Pentagon pique cheats veterans, shames countryThe spoiled...

LETTERS

December 28, 1997

Pentagon pique cheats veterans, shames country

The spoiled little boys in the Pentagon are piqued at losing some of their playthings. So now they "allow" local commanders to "decide" on sending honor teams to veterans' funerals.

What this means is that now all a veteran gets at his interment is a man showing up at the end to hand his widow a flag. No more honor team to carry his casket, fire the three-volley salute from seven rifles and sound taps from a bugle. Our shame for this needs few words.

But it does need deeds. A quick and easy one is for the widows to refuse the flags. And have the media on hand when it happens. After a few times, the little boys will squirm.

Let's do more, however. Let's cut more of their toys: The Super Hornet isn't much better than the present Hornet. The F-22 Stealth fighter (not to be confused with the B-2 Stealth bomber) may not work, has cost overruns and isn't needed now that the Cold War is over.

Four more planes can be scrutinized: the tilt-wing V-22 Osprey, the Comanche and Apache Longbow attack helicopters, and especially the $145 billion Joint Strike Fighter. The brass and braid boys' plan in the next few years: 17 projects for 8,499 planes costing a budget-busting $335 billion. This is more than was spent at the height of the Cold War.

A lot of this money could go not only for honor teams but also to treat Gulf War Syndrome veterans, keep military medical facilities open and improve the quality of military doctors.

The young are rightly nihilistic about all this: that when wounded or sick or old or dead a veteran is readily discarded, that only a fool risks his life, limb or mind for his country. Imagine the resistance to a return of the draft. The Pentagon boys have "outpaybacked" themselves. In this final dishonor to veterans, they have made draft-dodging finally honorable.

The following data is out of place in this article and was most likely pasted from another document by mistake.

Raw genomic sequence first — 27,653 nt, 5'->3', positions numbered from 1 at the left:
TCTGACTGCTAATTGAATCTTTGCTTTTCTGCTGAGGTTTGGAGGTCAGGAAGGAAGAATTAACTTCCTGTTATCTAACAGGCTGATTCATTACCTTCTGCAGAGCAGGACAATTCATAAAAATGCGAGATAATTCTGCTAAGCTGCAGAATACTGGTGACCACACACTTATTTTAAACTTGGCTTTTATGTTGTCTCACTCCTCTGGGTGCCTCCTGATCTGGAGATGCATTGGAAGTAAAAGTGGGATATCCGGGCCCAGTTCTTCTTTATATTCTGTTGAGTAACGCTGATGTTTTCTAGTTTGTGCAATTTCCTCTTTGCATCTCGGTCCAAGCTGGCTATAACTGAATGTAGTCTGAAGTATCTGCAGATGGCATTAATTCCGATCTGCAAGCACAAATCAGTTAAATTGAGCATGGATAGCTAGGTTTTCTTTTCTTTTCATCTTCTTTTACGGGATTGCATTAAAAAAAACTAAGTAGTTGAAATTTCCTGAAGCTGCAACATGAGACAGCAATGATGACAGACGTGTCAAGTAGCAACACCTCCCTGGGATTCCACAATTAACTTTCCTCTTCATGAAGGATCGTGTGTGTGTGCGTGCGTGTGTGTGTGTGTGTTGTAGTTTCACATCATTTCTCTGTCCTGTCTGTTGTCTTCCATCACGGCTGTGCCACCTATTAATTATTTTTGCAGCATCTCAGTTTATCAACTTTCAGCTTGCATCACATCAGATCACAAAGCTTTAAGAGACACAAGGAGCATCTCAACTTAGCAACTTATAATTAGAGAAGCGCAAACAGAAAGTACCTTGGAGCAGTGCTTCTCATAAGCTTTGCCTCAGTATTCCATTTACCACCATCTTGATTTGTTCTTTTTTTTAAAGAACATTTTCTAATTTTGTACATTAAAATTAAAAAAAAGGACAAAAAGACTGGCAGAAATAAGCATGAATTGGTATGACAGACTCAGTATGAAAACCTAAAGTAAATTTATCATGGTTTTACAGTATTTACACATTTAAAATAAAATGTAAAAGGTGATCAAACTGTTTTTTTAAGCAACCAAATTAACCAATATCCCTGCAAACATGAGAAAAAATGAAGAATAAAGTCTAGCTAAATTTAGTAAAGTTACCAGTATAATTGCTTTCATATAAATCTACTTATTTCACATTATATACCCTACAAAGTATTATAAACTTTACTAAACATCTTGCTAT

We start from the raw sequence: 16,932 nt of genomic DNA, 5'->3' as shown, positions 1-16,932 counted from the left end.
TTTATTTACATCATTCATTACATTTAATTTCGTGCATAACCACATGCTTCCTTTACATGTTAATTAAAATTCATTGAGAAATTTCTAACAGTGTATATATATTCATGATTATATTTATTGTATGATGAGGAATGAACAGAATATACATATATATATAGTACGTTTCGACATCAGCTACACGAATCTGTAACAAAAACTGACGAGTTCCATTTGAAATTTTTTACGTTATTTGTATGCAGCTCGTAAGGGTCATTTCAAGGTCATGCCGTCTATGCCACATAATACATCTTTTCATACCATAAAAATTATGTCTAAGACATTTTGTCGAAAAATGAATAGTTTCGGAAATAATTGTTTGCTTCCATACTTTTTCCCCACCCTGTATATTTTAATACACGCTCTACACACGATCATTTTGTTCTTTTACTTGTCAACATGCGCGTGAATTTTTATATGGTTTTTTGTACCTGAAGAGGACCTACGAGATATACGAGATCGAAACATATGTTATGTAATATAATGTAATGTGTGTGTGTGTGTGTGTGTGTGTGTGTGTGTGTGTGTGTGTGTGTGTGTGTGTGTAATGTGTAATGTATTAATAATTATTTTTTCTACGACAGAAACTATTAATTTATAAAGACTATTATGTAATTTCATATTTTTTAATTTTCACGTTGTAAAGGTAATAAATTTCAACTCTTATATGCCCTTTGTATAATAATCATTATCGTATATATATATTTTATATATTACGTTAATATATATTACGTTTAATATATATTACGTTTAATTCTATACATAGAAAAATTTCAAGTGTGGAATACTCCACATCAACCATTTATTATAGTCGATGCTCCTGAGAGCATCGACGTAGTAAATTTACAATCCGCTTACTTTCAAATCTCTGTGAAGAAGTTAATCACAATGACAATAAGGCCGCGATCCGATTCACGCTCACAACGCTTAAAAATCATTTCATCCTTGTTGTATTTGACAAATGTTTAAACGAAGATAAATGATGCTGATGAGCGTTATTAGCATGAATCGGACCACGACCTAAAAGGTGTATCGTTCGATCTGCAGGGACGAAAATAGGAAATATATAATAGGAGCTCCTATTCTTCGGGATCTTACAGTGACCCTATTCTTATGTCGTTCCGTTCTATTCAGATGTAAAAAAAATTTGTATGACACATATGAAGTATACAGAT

James A. Hoage

Severna Park

3rd-graders praise Lothian Elementary

We are third graders at Lothian Elementary School. We are writing to inform the public about what a great school we have. All we have read in the paper has been about the few students involved with bomb threats. That is not what our school is about.

We are hard-working students involved in many positive activities. For example, we have collected canned goods for our holiday sharing program. Students have also donated snack money toward this program. Our kindergarten classes have decorated a sharing tree filled with scarves, hats and gloves to be given to needy children.

Our band and string students recently put on a concert and our chorus not only performed for our school and parents, but visited Crofton Convalescent Center to share their holiday songs.

Most of us come to school every day with our homework done and ready to learn. We obey our teachers and treat each other kindly.

The parents in our community are very involved in our school as well. We have many reasons to be proud of our school.

The writers are students in Carolyn Haroth's class at Lothian Elementary School.

Parents need to be told of pesticide use

Many of our children are experiencing severe health problems from pesticide use in and around our schools and child care centers that most people are not even aware of.

Currently, boards of education have policies in place whereby a parent or guardian of a child diagnosed as "chemically sensitive" may ask to be notified by the school in advance of pesticide applications.

However, this policy excludes children with attention deficit hyperactivity disorder (ADHD), asthmatic children, other at-risk children or undiagnosed children who are having reactions due to pesticide exposure.

While school boards and superintendents raise concern about the cost of notifications, parents are routinely informed about other issues involving their children in school. Issues of public health, instruction, school closings, school lunches, PTA meetings and fund-raising events are sent home with the student. Notification of pesticide use in and around a school is a serious health issue and should be sent home as well without having to request it.

The cost would be minimal, if any. This information could be added with another outgoing flyer. Also, to minimize exposure, I would suggest scheduling pesticide applications after school or on weekends. Parents have a right to know.

A. Shirley Murphy

Pasadena

Pub Date: 12/28/97

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